Colloquium at Stanford
The Unfinished Revolution


Date: Sat, 19 Feb 2000 16:21:35 -0800

From: Eric Armstrong Reply-To:

To: ""

Subject:   DKR/OHS: 5 Authoring Requirements

Five fundamental operations the system must have...

  1. Segment Collection

    It should be possible to specify a document you are working on as the "current target", and then roam through out the Document Repository, select text, a node, or a subtree and invoke one of the following operations:

    1. make reference
    2. copy

    The reference or copied text then appears in the target document. For the copy operation, both the copied text and the reference to where it came from are instantiated.

    After the reference/copy operation, the context does *not* switch to the target document. You stay where you are, so you can keep browsing and selecting additional items.

    As a side effect, setting the target document should mark that page so you can easily get back to it.

  2. Context-Sensitive, Multi-Level Pagemarks

    The PageMark list should be context-sensitive and multi-leveled. When you access a document, the pagemarks in that document should be readily available. They may have been accessible in a hierarchy before, but they should now be readily available, and possibly displayed.

    There should also be a working list" of pagemarks. At a minimum, that list would typically consist of the target document for reference/copy operations and the document being read ("mined") for references.

    An easily-selected operation should allow cycling among entries in the working list, so you can rapidly change context between multiple documents you are working on.

  3. Automatic Destinations

    When you are in a functional specification, and you create a design note, that "target" document for that note should be automatically determined by the current context.

    The implementation may use pre-specified target locations for nodes of a given type. For example, "design notes" for a given functional spec might go into a predefined "design document" hierarchy. Alternatively, the system might allow building preliminary document-versions using queries, like: "Give me all design notes that correspond to functional requirements in this version of the design doc"

  4. Automatic Linking of Typed Nodes

    When nodes are created, they are necessarily typed. The default for a new node is the type of it's parent. It then lives under that parent. For example, creating a new node under a functional specification heading produces a functional specification node.

    It should also be possible to create a node with a different type -- for example, when creating a design note. Links are then automatically created between the new node and the origin node, unless you specify "unrelated". (That lets you track random thoughts that occur to you and have them go the right place without a meaningless link.)

    It must be possible to easily see and select node types from the current context. Node-relations must be defined as well. For example, if you create a design note from a functional-spec node, the need for a link is defined by that relationship (unless you specify otherwise). On the other hand, if you create a personal-calendar node after receiving a phone call, the system should understand that the default in that case is "no link", unless you specify otherwise.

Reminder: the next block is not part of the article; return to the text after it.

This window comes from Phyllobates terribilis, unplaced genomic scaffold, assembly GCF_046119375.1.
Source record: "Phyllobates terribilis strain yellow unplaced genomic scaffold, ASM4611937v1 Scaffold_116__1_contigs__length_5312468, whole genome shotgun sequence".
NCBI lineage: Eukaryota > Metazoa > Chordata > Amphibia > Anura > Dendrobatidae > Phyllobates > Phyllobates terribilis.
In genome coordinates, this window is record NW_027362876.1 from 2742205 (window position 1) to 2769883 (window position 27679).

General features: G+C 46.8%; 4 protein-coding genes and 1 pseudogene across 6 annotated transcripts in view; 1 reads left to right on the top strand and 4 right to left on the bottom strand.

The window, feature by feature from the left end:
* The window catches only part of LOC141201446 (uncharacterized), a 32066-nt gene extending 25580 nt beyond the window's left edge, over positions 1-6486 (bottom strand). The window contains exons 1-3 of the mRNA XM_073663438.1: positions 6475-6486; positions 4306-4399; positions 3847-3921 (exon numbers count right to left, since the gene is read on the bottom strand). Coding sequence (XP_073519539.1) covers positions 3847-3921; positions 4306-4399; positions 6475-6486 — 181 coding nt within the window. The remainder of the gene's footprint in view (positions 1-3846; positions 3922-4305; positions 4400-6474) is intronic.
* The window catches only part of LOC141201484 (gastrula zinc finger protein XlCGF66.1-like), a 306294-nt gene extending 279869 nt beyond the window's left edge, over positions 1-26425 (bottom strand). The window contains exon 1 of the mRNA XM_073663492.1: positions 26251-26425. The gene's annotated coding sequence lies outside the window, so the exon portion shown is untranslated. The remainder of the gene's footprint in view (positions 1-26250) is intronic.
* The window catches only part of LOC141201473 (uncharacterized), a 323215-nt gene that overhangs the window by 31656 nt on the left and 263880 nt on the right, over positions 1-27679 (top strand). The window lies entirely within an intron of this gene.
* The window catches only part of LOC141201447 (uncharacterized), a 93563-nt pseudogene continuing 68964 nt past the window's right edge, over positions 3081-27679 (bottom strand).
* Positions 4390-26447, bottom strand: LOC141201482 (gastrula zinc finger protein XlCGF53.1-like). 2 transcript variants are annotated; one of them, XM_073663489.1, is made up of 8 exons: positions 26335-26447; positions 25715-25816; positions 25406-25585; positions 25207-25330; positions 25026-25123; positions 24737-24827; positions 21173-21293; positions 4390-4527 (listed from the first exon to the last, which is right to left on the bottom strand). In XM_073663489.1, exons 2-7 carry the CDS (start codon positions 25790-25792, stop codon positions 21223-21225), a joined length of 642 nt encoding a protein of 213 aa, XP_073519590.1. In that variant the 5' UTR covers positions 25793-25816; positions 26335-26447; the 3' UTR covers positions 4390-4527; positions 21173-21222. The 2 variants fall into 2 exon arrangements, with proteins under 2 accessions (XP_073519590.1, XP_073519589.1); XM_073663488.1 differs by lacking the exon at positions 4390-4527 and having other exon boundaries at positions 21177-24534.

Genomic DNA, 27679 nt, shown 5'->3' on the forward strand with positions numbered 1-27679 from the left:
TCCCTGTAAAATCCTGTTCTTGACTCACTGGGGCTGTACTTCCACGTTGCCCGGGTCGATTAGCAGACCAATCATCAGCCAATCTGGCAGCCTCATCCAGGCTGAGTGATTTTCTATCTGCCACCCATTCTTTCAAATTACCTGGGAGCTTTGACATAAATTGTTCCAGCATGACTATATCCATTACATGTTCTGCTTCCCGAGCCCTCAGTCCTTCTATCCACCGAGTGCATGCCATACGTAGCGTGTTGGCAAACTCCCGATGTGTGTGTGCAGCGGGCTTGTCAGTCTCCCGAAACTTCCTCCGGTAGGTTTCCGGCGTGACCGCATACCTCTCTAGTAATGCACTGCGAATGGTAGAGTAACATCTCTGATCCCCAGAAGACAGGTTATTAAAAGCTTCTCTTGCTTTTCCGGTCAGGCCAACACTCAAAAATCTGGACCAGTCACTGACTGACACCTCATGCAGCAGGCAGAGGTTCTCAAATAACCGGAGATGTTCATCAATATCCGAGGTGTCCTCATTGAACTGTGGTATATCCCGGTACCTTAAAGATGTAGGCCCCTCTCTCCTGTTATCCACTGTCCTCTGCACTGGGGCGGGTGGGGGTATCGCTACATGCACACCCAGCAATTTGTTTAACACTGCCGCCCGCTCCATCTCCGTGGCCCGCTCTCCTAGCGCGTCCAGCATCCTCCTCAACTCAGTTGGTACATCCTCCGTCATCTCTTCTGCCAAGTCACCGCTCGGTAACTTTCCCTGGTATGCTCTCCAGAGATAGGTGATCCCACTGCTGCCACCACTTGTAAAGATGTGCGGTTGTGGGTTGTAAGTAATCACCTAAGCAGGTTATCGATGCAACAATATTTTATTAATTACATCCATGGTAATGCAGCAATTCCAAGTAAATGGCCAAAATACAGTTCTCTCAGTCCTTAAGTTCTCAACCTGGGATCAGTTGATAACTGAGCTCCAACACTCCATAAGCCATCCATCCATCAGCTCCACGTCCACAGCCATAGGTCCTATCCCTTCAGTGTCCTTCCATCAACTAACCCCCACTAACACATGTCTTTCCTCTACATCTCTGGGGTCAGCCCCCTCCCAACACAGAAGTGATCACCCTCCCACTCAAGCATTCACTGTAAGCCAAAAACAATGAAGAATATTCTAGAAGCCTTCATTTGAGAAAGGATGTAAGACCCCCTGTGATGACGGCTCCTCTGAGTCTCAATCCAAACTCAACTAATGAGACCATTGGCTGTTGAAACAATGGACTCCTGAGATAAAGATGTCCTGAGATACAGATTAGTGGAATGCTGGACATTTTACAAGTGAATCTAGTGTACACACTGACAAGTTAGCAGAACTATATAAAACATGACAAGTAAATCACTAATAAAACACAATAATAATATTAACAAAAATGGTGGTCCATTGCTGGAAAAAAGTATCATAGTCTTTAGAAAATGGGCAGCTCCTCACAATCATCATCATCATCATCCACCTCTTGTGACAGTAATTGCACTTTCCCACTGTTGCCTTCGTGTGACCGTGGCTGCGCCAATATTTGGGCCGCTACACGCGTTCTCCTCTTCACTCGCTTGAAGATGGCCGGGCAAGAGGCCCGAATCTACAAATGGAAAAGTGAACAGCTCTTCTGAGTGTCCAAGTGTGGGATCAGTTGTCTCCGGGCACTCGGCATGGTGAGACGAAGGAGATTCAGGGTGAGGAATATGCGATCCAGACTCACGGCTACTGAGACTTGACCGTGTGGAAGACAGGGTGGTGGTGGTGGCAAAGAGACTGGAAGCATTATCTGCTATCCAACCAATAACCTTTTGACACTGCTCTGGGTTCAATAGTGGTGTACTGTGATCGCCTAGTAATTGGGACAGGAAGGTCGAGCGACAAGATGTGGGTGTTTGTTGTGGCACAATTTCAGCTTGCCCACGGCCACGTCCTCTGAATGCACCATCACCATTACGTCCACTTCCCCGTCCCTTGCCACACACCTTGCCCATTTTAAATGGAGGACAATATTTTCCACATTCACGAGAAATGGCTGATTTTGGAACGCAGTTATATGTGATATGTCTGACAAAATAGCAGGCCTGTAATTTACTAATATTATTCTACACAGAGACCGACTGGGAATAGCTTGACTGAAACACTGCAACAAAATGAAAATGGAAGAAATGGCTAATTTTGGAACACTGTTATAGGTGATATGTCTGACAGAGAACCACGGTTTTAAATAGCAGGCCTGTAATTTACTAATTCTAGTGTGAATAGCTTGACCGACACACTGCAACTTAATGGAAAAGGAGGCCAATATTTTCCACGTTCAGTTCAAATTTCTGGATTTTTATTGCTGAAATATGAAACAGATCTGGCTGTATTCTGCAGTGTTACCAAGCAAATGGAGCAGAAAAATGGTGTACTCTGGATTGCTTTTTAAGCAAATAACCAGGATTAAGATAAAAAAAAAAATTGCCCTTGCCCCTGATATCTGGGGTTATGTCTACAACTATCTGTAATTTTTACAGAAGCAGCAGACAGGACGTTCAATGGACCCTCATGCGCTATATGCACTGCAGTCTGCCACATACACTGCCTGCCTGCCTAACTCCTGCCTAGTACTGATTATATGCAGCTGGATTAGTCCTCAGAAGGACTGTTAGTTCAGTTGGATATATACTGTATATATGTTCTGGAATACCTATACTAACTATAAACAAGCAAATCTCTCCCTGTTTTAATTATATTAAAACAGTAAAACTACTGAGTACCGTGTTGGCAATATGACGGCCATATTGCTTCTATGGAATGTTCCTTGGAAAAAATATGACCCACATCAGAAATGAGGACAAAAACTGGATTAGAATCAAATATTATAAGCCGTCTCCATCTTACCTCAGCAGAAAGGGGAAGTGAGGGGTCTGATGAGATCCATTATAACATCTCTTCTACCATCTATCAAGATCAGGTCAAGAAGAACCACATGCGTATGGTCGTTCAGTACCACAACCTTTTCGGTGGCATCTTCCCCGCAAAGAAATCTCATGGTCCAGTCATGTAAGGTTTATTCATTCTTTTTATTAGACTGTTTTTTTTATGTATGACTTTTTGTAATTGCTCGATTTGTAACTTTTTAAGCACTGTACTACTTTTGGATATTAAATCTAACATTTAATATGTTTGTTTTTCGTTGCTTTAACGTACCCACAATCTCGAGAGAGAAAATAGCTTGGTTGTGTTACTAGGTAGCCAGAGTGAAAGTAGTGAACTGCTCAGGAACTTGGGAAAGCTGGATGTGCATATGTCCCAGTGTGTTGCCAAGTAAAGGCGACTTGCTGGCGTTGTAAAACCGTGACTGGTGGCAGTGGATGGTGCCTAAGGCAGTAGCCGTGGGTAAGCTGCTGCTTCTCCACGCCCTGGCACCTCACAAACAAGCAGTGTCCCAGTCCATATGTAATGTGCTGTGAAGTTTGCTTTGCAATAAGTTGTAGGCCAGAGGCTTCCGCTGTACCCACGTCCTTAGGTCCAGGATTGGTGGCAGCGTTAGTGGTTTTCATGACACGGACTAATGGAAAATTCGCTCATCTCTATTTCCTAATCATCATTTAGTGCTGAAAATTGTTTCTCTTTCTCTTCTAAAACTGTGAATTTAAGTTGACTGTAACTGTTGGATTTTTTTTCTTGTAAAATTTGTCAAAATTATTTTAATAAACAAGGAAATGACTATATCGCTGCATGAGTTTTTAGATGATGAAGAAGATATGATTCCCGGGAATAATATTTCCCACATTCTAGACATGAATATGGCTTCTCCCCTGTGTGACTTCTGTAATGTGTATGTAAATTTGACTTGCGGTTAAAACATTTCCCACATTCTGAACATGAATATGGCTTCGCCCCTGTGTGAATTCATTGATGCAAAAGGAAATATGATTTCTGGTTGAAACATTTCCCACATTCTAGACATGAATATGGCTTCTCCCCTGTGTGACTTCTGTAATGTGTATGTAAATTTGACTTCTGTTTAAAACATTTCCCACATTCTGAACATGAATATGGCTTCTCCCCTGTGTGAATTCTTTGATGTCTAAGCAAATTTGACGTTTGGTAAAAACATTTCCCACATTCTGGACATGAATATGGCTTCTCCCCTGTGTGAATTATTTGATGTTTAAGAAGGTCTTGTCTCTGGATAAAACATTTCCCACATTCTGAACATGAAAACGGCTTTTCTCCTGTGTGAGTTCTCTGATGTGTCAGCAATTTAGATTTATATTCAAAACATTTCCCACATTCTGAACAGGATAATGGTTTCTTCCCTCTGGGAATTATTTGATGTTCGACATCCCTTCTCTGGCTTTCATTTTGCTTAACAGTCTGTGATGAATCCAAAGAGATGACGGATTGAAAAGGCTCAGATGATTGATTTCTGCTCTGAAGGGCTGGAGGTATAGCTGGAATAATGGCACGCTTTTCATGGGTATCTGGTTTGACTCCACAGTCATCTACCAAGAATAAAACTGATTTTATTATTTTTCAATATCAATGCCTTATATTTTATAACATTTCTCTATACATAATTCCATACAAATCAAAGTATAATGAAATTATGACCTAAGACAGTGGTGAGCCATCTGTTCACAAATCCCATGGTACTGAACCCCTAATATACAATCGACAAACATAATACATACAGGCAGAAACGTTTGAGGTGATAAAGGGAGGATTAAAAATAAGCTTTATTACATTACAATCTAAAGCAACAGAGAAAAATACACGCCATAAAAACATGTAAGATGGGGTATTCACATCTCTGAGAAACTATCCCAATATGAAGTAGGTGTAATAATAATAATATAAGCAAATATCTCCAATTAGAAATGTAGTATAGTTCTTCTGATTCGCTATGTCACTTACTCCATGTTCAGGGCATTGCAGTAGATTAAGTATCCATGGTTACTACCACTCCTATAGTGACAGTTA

TBD: Should node types be pre-defined? If they are, it prevents one person from specifying "Design Idea" while another specifies "Design Note" or "Design Topic". Without that regularity, it becomes impossible to ensure that a query has accessed all the relevant information. On the other hand, on-going investigations into "wicked problems" may need to organize as they go. So it may be best to allow node-type creation on the fly.

    [If specified-targets are used to define "destinations", the system can ensure that a second type does not point to the same target. That is not a complete solution, since competing targets could be created. In that case, a merge operation might be a solution. It would need to a) put the two documents together and b) change all links of one type to the other type. On the other hand, if the query system is used exclusively to find related nodes, then there would be no checks at all on dynamically created node types.]

  5. Drag and Drop Produces a LINK

    With a node-typing system comes the need to change a node's type. As the problem is better understood, thoughts originally captured in one venue will need to be retargeted for a different purpose.

    XML's entity references leap to the rescue here. (Unfortuantely, the term "reference" is a misnomer. Syntactically, there is a "reference" to another information node, but semantically that node is "copied" inline into the current document. So it's not a "reference" the way you think of a book reference. Instead, it's a "reuse" of the specified entity. So "Entity Reuse" would be more descriptive. Possible terms based on that might be "entity reuse reference", "entity reuse link", "entity reuse specification", or "entity reuser".

    Given the existence of "entity reusers", it becomes clear that the result of a drag and drop gesture should be the production of either an entity-reuse-link or a reference-link to the original document segment. Doing that lets you recategorize information without changing the original. A "move" operation thus consists of a) Linking to the original from a new location and b) "Deleting" the original from the new version of the document. (It still exists in the old version.)


Eric Armstrong>